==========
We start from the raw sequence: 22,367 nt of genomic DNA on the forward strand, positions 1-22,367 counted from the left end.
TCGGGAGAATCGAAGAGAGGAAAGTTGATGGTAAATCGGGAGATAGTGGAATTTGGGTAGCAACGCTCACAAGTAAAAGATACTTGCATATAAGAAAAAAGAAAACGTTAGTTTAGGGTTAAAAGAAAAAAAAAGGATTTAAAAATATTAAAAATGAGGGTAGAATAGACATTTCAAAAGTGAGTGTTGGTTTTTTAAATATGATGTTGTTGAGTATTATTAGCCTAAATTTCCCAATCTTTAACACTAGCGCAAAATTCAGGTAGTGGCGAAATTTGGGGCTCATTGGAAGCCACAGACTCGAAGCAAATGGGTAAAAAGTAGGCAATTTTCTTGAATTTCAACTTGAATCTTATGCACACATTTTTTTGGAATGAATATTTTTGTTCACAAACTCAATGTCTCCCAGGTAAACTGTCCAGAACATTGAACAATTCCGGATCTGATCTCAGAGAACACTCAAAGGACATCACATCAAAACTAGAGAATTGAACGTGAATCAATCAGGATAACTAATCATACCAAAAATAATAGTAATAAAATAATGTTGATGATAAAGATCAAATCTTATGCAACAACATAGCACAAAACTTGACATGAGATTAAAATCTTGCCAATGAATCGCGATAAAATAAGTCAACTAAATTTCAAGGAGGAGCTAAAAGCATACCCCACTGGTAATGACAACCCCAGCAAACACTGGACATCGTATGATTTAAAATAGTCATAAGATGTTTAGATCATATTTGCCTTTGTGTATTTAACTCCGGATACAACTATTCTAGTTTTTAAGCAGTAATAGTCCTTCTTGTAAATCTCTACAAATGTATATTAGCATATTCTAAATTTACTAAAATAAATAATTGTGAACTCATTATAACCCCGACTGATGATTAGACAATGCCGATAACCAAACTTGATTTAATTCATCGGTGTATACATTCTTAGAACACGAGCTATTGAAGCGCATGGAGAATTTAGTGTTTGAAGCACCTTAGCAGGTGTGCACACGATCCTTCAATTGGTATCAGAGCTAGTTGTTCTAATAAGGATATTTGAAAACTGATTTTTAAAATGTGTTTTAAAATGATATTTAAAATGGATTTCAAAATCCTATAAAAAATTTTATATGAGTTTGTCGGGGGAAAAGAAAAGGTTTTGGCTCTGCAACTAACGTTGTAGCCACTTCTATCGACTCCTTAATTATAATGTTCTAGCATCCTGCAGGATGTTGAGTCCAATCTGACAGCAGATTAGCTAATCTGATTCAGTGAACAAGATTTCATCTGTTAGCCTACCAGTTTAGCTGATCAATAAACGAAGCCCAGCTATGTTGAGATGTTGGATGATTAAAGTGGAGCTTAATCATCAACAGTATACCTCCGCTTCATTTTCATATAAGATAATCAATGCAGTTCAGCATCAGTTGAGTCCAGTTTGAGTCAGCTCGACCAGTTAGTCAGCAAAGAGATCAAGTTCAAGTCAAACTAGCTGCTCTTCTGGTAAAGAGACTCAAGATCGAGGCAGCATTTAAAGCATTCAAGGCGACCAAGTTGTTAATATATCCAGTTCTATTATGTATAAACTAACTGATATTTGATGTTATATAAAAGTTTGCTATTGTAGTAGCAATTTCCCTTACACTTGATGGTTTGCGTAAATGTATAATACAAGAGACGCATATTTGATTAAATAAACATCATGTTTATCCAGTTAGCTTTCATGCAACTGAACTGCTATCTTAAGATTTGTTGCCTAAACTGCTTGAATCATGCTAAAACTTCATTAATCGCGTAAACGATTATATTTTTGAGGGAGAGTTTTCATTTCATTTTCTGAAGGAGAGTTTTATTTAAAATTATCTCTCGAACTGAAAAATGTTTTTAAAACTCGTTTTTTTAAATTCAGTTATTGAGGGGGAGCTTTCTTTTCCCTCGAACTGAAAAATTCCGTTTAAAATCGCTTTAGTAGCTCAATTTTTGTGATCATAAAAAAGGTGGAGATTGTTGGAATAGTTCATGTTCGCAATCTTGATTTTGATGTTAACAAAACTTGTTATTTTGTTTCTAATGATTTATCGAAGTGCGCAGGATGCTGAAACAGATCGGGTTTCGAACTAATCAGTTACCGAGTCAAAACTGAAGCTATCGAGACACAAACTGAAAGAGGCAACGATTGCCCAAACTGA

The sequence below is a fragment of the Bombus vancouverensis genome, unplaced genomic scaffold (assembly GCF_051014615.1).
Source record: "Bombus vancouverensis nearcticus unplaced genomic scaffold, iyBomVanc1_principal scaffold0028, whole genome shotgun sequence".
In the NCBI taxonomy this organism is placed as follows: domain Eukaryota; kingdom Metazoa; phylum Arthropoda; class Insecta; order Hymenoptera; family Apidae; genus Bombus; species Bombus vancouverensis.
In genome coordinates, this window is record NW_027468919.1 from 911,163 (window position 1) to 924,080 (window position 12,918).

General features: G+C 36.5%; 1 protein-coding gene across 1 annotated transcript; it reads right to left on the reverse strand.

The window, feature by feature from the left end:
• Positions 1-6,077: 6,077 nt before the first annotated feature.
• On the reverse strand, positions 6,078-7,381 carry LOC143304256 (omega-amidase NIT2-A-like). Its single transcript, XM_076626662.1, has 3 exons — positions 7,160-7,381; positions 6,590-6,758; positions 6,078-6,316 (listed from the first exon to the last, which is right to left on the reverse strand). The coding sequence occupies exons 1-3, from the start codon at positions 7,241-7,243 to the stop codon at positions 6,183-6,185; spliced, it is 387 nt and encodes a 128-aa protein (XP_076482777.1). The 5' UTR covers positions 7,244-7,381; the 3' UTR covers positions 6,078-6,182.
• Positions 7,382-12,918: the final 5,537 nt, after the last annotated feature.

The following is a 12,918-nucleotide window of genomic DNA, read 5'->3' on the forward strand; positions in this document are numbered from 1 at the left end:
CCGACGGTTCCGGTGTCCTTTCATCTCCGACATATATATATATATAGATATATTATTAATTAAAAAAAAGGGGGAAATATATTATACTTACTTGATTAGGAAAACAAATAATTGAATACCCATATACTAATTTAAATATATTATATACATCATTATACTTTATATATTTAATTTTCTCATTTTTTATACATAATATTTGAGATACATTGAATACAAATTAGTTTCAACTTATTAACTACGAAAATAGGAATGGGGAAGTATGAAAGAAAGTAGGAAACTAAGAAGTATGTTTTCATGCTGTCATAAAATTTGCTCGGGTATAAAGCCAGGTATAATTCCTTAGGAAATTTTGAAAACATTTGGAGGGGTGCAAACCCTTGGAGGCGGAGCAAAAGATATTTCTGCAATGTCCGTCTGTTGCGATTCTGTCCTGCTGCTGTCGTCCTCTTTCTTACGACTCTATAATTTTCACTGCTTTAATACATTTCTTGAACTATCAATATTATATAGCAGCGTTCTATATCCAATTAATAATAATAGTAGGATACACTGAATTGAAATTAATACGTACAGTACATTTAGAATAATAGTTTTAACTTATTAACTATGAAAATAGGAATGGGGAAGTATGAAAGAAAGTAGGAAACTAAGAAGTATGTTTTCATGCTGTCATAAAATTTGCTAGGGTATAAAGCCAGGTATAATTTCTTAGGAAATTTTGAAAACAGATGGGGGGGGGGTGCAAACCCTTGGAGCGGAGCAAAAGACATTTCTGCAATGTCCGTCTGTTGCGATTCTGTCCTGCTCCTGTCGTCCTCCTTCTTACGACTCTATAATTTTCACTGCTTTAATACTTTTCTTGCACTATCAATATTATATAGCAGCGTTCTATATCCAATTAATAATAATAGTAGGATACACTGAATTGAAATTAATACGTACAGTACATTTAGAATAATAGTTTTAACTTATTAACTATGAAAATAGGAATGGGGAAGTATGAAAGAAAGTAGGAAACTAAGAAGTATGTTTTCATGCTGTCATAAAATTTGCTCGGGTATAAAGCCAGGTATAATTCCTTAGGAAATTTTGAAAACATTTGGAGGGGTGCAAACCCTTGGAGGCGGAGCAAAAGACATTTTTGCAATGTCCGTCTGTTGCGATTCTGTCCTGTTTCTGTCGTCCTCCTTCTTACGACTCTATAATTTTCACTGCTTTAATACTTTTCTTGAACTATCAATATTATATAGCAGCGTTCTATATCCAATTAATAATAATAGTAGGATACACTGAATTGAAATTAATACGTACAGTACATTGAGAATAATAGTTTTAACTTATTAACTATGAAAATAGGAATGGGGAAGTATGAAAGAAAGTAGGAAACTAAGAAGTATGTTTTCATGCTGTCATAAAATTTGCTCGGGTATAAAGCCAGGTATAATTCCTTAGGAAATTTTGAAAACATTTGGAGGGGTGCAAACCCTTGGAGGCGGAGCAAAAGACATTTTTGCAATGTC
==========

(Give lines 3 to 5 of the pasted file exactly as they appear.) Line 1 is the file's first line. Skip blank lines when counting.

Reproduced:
The sequence below is a fragment of the Bombus vancouverensis genome, unplaced genomic scaffold (assembly GCF_051014615.1).
Source record: "Bombus vancouverensis nearcticus unplaced genomic scaffold, iyBomVanc1_principal scaffold0028, whole genome shotgun sequence".
In the NCBI taxonomy this organism is placed as follows: domain Eukaryota; kingdom Metazoa; phylum Arthropoda; class Insecta; order Hymenoptera; family Apidae; genus Bombus; species Bombus vancouverensis.